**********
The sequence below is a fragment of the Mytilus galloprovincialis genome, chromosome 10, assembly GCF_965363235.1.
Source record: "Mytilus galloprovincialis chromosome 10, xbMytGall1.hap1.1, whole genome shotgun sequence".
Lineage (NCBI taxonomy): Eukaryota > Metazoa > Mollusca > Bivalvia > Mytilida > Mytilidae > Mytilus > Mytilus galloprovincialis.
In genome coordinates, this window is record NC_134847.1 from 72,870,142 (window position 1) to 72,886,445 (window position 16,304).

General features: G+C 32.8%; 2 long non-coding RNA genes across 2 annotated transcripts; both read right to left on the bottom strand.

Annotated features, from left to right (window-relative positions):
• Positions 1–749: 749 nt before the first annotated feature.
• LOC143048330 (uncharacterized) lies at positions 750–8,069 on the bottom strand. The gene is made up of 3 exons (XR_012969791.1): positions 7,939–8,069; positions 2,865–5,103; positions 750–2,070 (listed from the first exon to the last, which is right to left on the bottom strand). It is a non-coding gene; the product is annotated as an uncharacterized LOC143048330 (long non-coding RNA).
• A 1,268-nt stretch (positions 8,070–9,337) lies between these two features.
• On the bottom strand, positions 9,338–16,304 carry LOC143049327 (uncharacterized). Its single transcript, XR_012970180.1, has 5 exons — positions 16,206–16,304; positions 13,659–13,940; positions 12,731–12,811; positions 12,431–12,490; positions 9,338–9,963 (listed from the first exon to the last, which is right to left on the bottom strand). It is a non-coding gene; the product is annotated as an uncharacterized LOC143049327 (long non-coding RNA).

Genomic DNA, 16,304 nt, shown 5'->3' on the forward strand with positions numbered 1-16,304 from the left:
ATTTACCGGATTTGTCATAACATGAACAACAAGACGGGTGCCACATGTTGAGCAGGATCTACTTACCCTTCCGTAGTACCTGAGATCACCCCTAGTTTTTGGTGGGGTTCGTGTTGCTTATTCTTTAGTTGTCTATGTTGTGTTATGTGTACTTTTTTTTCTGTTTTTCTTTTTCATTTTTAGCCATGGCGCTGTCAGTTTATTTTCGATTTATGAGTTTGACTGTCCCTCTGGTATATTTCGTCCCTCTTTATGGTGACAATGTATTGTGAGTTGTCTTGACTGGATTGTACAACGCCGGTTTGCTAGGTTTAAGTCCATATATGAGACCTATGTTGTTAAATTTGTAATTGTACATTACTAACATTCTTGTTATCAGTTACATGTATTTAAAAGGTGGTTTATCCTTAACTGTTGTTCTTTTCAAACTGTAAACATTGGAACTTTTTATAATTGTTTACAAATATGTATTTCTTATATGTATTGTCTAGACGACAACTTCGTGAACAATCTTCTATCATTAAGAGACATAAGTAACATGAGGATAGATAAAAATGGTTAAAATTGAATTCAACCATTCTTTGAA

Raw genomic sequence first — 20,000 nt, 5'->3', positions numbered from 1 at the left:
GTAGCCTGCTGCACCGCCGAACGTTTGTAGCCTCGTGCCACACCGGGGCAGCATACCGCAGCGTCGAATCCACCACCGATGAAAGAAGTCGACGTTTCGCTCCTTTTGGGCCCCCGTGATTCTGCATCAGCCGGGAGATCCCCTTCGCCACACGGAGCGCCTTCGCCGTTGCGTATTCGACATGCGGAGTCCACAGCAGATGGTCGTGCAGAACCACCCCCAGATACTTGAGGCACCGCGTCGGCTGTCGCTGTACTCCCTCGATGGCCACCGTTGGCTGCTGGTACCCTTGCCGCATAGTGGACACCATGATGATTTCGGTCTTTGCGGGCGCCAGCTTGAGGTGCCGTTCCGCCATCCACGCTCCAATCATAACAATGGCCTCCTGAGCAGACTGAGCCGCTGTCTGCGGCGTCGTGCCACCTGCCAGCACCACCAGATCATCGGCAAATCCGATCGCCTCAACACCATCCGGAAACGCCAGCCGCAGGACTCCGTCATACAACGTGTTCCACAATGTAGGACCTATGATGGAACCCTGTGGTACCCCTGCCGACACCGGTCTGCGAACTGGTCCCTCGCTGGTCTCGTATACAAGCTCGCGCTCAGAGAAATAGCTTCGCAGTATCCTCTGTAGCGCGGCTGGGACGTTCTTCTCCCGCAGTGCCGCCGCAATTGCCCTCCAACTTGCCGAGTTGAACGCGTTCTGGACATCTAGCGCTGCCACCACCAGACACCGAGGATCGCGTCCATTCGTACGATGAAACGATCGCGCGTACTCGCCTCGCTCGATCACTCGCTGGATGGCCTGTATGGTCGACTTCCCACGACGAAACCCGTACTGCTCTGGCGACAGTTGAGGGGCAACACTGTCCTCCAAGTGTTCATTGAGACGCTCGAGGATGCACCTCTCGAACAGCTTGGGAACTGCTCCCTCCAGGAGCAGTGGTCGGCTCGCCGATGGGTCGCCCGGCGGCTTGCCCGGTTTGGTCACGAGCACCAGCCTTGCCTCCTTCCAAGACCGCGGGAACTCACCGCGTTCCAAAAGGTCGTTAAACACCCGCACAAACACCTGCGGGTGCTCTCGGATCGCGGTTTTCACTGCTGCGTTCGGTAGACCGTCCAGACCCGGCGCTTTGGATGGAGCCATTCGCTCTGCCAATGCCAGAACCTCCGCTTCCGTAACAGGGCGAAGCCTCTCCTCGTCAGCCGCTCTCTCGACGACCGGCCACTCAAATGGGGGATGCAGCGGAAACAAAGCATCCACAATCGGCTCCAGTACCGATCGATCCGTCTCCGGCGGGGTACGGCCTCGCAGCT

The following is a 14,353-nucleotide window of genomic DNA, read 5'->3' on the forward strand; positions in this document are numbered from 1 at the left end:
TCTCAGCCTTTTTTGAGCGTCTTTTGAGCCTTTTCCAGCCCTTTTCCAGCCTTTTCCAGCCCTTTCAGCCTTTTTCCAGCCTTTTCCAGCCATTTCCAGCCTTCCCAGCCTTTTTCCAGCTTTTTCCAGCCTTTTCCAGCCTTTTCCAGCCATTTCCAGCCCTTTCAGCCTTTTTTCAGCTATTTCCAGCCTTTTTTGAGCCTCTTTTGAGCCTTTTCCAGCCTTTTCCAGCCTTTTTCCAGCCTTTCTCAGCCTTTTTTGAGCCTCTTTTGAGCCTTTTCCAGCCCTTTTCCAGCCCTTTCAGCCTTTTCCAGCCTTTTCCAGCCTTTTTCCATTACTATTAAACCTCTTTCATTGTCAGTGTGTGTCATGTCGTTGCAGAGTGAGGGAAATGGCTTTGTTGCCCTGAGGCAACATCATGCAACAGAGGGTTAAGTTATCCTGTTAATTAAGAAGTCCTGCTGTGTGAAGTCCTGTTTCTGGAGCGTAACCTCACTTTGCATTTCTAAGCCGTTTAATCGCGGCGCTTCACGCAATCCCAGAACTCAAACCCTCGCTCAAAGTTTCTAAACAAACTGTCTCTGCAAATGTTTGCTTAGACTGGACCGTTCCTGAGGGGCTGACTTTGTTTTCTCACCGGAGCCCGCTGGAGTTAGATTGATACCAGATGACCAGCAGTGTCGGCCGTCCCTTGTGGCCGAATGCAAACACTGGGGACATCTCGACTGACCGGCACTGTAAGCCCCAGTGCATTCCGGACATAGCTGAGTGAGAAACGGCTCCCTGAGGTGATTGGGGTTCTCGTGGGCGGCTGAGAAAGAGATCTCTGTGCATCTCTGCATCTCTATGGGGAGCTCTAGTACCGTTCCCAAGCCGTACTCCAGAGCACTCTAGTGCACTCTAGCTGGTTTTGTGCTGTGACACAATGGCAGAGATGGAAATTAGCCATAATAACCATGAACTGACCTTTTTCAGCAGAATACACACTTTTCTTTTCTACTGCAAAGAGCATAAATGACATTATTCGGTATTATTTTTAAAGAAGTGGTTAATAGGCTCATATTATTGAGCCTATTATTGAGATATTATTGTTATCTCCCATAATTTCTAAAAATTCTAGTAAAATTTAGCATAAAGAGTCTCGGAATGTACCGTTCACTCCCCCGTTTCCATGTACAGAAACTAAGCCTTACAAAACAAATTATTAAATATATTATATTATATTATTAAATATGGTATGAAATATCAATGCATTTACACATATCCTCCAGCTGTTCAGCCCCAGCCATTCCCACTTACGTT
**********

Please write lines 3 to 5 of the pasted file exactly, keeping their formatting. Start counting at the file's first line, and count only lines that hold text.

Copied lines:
Lineage (NCBI taxonomy): Eukaryota > Metazoa > Mollusca > Bivalvia > Mytilida > Mytilidae > Mytilus > Mytilus galloprovincialis.
In genome coordinates, this window is record NC_134847.1 from 72,870,142 (window position 1) to 72,886,445 (window position 16,304).

General features: G+C 32.8%; 2 long non-coding RNA genes across 2 annotated transcripts; both read right to left on the bottom strand.